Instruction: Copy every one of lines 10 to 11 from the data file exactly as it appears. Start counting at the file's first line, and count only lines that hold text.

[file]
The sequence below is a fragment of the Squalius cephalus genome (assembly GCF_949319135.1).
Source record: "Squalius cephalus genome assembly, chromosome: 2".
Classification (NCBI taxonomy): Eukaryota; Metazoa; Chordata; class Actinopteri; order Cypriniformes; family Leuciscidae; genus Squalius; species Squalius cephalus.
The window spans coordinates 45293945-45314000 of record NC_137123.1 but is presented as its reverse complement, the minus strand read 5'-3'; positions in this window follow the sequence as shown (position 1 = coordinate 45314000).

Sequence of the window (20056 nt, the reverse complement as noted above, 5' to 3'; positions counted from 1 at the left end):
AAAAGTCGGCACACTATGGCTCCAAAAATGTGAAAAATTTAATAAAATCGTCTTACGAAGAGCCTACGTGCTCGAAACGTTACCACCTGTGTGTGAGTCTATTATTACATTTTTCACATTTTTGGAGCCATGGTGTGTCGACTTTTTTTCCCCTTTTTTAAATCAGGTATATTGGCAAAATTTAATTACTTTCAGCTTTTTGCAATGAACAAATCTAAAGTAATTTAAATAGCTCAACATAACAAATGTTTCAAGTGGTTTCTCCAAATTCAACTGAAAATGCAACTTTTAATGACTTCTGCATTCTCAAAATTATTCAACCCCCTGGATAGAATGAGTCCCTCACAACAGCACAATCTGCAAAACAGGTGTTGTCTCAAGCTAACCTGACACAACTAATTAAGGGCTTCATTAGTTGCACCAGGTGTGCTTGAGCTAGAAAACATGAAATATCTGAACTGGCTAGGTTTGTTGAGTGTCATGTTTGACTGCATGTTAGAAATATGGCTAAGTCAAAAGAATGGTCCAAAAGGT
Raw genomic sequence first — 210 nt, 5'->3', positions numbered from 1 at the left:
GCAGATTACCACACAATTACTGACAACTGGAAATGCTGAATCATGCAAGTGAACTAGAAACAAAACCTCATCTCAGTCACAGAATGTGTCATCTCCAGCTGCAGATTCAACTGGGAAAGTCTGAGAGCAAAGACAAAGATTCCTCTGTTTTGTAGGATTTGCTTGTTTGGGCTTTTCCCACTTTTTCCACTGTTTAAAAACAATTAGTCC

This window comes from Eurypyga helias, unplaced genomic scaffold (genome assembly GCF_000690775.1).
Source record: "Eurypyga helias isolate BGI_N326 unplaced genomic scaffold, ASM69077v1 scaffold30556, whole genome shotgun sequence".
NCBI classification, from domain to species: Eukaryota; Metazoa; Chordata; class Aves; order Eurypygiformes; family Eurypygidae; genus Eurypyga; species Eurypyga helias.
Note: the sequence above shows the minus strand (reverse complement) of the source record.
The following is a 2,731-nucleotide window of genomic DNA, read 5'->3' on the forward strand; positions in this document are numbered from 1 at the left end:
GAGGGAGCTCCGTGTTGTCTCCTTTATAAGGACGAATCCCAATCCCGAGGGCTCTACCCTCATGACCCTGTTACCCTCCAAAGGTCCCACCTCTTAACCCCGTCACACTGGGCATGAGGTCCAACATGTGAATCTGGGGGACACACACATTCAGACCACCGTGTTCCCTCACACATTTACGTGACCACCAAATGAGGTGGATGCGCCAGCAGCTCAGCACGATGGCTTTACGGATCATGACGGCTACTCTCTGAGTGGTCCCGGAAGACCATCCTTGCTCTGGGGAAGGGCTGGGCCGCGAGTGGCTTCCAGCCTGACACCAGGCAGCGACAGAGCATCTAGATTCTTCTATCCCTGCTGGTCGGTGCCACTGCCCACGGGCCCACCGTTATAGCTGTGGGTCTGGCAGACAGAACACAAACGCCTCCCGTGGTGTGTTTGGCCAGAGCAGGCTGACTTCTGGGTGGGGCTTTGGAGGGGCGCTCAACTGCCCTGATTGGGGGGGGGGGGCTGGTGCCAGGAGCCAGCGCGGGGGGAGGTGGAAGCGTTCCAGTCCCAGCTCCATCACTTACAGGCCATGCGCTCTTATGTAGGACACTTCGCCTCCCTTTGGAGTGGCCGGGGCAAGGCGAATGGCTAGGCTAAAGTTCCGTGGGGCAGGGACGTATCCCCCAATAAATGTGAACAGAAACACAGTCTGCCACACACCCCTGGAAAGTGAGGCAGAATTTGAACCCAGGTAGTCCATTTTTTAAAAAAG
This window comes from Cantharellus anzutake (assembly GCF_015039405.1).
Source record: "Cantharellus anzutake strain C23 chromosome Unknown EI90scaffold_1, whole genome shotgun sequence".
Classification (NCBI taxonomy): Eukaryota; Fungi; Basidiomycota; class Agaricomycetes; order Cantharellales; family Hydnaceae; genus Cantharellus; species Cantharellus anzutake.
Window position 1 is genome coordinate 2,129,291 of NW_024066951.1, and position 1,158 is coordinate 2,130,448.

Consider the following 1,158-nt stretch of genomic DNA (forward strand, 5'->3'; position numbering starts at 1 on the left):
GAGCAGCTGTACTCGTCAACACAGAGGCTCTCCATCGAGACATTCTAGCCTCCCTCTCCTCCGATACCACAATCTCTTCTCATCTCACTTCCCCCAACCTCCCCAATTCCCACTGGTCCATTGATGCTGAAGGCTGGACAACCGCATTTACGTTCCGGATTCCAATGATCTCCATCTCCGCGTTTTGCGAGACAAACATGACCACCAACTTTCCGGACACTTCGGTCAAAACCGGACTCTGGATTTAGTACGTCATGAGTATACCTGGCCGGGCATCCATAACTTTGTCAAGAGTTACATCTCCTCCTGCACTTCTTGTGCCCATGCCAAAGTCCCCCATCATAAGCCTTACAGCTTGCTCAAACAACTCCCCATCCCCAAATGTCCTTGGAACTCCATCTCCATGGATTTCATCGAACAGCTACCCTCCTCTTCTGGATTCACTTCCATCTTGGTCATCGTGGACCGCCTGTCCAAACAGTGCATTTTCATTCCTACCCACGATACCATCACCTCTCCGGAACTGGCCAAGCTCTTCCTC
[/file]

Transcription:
Source record: "Eurypyga helias isolate BGI_N326 unplaced genomic scaffold, ASM69077v1 scaffold30556, whole genome shotgun sequence".
NCBI classification, from domain to species: Eukaryota; Metazoa; Chordata; class Aves; order Eurypygiformes; family Eurypygidae; genus Eurypyga; species Eurypyga helias.